USA commentators say the tone of the tweet is a dramatic shift for Mr Trump, who has consistently accused China of stealing USA jobs.
In March past year, ZTE paid almost $900 million in penalties for exporting USA technology to Iran and North Korea in violation of sanctions.
Representatives from both the USA and China - which boast the world's largest economies, with nominal GDPs of almost $19.4 trillion and approximately $12 trillion, respectively - held trade talks in early May.
Republican Senator Tom Cotton of Arkansas asked the group to raise their hands if they would recommend private American citizens use products or services made by Apple competitor Huawei or smartphone maker ZTE.
ZTE relies on U.S. companies such as Qualcomm and Intel.
Jobs in China are at risk, he said. The department banned shipments of USA technology to ZTE for seven years, saying the company had failed to reprimand employees who violated U.S. trade controls on Iran and North Korea.
The widening trade dispute between the world's two biggest economies has taken a toll on both sides.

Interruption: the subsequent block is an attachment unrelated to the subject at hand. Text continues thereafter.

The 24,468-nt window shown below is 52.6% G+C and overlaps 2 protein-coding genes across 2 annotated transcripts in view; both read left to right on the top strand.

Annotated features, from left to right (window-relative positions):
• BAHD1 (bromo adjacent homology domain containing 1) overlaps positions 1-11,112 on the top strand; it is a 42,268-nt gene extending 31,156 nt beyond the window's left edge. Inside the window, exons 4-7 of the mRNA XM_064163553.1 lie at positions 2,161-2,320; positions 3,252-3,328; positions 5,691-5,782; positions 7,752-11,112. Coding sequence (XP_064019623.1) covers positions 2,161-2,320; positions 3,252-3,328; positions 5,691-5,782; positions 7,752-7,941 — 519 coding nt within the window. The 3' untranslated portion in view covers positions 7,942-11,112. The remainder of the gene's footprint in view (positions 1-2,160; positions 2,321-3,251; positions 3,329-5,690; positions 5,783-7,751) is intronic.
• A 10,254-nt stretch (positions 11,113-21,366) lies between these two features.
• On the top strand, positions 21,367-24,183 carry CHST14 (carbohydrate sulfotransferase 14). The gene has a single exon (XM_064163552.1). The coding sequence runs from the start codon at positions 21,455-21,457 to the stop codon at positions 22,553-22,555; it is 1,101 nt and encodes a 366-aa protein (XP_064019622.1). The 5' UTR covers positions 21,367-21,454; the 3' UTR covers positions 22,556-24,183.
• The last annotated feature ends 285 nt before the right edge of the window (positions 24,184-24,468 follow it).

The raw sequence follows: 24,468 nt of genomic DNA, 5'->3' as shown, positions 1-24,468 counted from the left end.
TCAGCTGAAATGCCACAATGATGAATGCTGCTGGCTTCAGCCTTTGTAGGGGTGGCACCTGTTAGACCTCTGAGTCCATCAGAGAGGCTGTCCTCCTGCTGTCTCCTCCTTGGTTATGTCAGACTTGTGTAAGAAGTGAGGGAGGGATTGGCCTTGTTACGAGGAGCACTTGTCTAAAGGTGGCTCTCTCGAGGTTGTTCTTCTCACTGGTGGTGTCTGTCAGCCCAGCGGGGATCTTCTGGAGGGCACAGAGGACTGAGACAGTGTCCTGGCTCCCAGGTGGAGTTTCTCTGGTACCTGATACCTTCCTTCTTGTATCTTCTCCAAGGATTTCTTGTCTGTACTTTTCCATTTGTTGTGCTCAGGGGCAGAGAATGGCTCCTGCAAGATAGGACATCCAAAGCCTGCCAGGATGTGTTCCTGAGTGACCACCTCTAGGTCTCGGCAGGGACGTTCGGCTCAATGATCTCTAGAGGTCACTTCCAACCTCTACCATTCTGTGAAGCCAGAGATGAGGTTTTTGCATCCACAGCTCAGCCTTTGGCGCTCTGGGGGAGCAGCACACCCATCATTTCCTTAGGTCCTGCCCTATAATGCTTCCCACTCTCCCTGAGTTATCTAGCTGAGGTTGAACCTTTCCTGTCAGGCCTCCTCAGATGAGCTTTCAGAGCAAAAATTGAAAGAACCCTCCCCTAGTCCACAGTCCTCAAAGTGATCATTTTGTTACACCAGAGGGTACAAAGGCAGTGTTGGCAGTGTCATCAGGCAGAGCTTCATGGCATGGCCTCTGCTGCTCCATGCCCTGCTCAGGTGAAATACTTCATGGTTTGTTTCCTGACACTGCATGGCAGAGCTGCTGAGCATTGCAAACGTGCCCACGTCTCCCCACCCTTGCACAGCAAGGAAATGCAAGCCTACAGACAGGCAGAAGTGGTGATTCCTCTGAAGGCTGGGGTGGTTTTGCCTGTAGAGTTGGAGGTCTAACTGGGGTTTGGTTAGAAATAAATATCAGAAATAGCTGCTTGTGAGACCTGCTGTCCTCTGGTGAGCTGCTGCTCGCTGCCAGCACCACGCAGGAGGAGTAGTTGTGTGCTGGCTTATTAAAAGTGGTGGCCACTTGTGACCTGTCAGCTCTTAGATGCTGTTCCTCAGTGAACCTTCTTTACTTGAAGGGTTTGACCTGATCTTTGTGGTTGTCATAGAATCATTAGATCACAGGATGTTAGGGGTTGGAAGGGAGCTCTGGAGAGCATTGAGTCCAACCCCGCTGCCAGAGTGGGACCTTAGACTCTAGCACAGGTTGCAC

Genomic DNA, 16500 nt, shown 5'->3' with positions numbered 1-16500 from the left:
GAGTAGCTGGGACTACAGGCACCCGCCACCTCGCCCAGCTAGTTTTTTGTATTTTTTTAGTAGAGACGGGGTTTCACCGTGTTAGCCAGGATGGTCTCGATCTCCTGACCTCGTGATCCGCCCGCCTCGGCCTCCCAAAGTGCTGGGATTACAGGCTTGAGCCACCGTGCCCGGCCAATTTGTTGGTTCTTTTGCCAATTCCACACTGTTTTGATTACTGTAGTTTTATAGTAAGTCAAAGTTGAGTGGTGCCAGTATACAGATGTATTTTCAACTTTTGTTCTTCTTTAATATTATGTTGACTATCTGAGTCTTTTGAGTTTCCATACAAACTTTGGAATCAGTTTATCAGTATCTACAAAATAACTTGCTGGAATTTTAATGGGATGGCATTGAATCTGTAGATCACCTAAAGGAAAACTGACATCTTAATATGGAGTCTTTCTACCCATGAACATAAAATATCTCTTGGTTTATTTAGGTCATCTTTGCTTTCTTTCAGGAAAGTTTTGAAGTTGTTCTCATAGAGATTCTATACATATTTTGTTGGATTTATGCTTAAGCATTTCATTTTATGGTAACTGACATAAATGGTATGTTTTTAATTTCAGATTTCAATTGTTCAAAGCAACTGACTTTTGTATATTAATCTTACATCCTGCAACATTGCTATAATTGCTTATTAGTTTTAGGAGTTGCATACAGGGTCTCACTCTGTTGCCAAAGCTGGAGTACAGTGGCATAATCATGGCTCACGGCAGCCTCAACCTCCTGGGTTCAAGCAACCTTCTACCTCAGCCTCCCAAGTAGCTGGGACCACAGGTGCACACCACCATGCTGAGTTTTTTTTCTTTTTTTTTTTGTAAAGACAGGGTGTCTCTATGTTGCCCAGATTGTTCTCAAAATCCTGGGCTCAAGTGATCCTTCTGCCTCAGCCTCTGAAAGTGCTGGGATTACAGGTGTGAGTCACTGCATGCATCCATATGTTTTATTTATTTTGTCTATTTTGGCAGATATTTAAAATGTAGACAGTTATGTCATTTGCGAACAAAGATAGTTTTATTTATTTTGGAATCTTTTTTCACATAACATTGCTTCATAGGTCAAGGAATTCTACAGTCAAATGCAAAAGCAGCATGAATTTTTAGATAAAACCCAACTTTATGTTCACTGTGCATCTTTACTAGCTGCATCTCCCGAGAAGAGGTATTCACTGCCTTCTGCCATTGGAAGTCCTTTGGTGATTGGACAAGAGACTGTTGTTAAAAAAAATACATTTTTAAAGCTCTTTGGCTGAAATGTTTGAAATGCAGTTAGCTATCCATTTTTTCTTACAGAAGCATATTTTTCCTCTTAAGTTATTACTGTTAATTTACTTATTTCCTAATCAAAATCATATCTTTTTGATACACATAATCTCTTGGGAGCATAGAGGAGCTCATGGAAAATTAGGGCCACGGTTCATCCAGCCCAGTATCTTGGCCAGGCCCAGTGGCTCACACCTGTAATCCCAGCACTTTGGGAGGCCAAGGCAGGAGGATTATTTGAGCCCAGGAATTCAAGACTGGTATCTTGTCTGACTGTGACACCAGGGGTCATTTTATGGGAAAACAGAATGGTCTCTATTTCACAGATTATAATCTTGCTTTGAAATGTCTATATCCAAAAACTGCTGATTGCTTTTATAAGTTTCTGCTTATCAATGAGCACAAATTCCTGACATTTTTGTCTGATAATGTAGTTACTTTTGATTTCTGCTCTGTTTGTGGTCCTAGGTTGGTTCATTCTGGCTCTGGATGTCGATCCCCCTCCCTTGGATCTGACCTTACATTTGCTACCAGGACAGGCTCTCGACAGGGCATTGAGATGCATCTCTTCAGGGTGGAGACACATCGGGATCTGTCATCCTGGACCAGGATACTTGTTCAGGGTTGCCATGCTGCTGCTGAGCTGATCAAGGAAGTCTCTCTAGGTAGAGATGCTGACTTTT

In a second tweet on Sunday, Trump said past US trade talks with China posed a hurdle that he predicted the two countries would overcome.
It will also disrupt ZTE's overseas operations.
American technology companies are estimated to provide 25-30 percent of the components used in ZTE's equipment, which includes smartphones and gear to build telecommunications networks for telecom operators globally.
Last year, ZTE pleaded guilty in USA federal court to conspiring to sell us technology to Iran and North Korea, violating economic sanctions and trade export rules. ZTE and it's subsidiaries are banned from obtaining U.S. technology for seven years, putting the company's ability to license Android for their smartphone business and technologies and patents for their infrastructure business.
Other experts said Trump's policy reversal was unprecedented. Both sides had been expected to dig in for a fight over their trade imbalance at this week's talks.
"But be cool, it will all work out!" he wrote.
On Sunday, Trump appeared to ease the rhetoric, saying the countries "are working well together on trade".
The US imposed the penalty after discovering that Shenzhen-based ZTE, which had paid a $1.2 billion fine in the case, had failed to discipline employees involved and paid them bonuses instead.